Defending Evolutionary Equivocation

Although some evolutionists are supposedly amazed when they are told that there is equivocation, the fact is that such equivocation is actually prevalent. (Of course, this is rooted in their "evolution is a fact" presuppositions.) How do you defend equivocation? With more equivocation, of course.
If anyone doubted that evolutionists equivocate, or that such equivocation is prevalent, they need doubt no more. I recently pointed out several examples of evolutionists equivocating on evolution. When they proclaim that evolution is an obvious fact, they are referring to the origin of species by random mutation, genetic drift, natural selection and a host of other explanatory mechanisms evolutionists employ when needed. This claim goes against the scientific evidence. Evolution may or may not have occurred. That is an ontological claim that can be argued. But there is absolutely no question the origin of species by evolution is not a fact. That is an epistemological claim which is undeniably false. The claim that evolution is a fact refers to our knowledge. It refers to the facts and theories of science. We may not know what happened in the distant past, but we do know exactly what is our current knowledge of what happened in the distant past. That knowledge indicates there are substantial problems with evolution. It is not something that likely happened, according to our current knowledge. It certainly is not a fact.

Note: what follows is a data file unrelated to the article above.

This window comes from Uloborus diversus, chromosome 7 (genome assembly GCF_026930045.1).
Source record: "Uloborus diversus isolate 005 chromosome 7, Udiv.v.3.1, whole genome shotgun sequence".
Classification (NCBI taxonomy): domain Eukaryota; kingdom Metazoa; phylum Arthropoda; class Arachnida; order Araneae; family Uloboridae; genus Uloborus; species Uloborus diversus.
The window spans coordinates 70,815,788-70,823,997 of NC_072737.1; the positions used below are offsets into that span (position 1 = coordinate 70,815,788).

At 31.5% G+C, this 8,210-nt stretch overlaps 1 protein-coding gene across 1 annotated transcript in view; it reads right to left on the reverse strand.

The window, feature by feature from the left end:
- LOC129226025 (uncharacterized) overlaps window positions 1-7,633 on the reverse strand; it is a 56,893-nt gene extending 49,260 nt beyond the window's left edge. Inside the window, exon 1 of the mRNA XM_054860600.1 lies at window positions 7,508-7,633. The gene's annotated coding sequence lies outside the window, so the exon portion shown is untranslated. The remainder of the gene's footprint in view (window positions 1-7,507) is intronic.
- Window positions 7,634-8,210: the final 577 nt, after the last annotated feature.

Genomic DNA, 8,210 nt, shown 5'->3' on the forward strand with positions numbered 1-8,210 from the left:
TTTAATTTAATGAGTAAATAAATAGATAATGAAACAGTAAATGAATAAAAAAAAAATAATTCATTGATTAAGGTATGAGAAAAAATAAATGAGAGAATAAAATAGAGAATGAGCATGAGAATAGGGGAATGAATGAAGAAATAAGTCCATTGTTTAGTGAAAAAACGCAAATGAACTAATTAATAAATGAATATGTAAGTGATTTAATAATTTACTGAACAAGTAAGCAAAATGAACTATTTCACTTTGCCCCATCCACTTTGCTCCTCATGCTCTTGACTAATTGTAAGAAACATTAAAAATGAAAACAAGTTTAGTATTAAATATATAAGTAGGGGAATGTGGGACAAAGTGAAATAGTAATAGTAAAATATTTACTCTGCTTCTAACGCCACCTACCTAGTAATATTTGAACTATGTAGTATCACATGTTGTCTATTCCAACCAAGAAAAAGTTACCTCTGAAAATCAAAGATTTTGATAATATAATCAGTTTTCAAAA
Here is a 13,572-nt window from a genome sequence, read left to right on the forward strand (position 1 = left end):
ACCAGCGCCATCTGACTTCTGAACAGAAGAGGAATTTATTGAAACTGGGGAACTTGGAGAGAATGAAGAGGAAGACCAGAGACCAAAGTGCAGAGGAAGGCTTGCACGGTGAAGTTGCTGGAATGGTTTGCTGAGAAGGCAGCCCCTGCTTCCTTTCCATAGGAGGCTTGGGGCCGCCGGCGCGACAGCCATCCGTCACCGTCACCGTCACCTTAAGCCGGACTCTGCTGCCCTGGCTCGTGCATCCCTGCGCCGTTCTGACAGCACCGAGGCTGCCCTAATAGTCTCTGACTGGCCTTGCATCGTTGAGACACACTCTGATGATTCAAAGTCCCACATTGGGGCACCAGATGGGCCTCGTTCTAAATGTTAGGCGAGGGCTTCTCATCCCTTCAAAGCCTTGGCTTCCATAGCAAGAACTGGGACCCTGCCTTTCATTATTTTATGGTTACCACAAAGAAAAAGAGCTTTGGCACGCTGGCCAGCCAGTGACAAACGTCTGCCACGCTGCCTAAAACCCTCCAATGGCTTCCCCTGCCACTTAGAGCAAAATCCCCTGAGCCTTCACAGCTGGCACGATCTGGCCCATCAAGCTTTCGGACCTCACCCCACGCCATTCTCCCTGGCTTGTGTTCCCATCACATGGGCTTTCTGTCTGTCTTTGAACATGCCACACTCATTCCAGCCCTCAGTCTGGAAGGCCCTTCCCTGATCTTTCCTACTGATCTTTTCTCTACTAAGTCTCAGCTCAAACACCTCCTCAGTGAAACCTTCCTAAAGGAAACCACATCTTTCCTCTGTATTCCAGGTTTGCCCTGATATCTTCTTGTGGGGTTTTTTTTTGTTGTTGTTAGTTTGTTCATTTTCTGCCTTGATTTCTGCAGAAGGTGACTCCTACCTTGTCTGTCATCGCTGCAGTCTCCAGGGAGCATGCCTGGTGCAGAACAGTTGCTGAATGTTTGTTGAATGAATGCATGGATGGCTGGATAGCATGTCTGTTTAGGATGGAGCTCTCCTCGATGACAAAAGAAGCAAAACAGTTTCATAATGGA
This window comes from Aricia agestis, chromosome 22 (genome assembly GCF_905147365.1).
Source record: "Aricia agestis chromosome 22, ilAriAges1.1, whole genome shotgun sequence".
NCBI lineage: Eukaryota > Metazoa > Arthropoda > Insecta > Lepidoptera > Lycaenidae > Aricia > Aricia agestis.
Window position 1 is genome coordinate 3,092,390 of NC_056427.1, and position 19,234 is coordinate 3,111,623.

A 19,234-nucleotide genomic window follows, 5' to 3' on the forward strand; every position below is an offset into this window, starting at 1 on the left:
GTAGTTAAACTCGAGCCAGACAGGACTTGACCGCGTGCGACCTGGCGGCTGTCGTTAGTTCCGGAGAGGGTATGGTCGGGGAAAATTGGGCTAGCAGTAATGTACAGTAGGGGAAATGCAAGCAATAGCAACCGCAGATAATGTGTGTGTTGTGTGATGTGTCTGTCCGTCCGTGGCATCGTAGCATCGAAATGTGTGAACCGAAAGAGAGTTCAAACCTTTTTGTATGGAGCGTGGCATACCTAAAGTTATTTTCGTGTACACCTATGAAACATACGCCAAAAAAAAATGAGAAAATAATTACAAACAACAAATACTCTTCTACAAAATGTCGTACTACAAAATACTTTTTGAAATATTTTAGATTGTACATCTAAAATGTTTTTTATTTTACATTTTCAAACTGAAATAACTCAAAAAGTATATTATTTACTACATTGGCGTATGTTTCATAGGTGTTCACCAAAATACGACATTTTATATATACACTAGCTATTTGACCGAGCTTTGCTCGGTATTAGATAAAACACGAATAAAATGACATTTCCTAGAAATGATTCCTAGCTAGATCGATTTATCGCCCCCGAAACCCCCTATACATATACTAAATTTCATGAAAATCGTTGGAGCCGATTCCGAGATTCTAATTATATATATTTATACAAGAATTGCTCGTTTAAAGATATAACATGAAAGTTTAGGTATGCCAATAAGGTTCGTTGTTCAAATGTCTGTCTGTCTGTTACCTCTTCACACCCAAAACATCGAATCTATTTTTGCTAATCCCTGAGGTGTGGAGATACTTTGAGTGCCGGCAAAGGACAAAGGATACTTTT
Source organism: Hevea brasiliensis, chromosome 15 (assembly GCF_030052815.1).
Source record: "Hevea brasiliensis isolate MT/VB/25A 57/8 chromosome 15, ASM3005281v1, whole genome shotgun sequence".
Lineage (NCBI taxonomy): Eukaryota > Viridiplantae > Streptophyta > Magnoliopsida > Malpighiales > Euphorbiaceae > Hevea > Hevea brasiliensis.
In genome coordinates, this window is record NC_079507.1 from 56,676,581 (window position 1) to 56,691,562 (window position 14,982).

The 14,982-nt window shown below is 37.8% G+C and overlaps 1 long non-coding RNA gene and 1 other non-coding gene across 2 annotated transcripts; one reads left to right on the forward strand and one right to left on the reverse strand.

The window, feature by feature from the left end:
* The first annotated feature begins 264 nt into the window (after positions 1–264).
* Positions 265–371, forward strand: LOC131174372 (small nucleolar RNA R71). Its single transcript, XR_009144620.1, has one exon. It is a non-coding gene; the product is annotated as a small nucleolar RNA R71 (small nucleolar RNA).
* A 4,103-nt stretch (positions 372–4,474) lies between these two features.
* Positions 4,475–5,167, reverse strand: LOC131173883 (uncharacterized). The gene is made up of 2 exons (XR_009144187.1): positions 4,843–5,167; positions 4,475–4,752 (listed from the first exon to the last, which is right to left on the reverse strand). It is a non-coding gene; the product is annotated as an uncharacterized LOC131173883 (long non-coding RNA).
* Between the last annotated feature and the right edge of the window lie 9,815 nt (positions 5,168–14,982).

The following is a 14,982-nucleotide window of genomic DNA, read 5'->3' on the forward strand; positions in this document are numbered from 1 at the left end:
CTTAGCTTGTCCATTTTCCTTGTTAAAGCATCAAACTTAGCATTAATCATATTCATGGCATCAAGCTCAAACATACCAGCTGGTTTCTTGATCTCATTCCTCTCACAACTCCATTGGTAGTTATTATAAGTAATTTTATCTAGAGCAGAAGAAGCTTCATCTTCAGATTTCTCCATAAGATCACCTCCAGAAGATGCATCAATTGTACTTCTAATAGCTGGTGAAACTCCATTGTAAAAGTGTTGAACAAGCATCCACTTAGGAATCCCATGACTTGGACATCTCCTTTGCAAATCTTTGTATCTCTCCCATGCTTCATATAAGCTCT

You can read the rest of "Professor Confirms Evolutionary Equivocations", here.